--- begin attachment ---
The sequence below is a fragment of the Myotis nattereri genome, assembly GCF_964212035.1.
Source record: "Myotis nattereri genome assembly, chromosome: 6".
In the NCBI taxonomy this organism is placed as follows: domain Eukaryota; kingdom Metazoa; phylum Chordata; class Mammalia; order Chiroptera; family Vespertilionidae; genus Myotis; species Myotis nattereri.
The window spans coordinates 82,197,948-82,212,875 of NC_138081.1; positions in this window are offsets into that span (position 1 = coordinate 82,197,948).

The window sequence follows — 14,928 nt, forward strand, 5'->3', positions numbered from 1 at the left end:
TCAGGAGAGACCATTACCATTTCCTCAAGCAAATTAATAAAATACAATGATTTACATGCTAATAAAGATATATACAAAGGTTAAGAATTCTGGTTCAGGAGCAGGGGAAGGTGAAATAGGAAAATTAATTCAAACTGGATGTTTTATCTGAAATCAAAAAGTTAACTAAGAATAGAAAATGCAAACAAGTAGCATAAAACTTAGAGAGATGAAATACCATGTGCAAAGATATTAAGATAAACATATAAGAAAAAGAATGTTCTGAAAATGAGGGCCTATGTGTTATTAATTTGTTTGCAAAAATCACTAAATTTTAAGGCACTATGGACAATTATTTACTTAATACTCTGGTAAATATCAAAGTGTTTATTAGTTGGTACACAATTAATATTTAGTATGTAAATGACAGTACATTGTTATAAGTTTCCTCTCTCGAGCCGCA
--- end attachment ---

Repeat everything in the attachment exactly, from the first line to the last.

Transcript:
The sequence below is a fragment of the Myotis nattereri genome, assembly GCF_964212035.1.
Source record: "Myotis nattereri genome assembly, chromosome: 6".
In the NCBI taxonomy this organism is placed as follows: domain Eukaryota; kingdom Metazoa; phylum Chordata; class Mammalia; order Chiroptera; family Vespertilionidae; genus Myotis; species Myotis nattereri.
The window spans coordinates 82,197,948-82,212,875 of NC_138081.1; positions in this window are offsets into that span (position 1 = coordinate 82,197,948).

The window sequence follows — 14,928 nt, forward strand, 5'->3', positions numbered from 1 at the left end:
TCAGGAGAGACCATTACCATTTCCTCAAGCAAATTAATAAAATACAATGATTTACATGCTAATAAAGATATATACAAAGGTTAAGAATTCTGGTTCAGGAGCAGGGGAAGGTGAAATAGGAAAATTAATTCAAACTGGATGTTTTATCTGAAATCAAAAAGTTAACTAAGAATAGAAAATGCAAACAAGTAGCATAAAACTTAGAGAGATGAAATACCATGTGCAAAGATATTAAGATAAACATATAAGAAAAAGAATGTTCTGAAAATGAGGGCCTATGTGTTATTAATTTGTTTGCAAAAATCACTAAATTTTAAGGCACTATGGACAATTATTTACTTAATACTCTGGTAAATATCAAAGTGTTTATTAGTTGGTACACAATTAATATTTAGTATGTAAATGACAGTACATTGTTATAAGTTTCCTCTCTCGAGCCGCA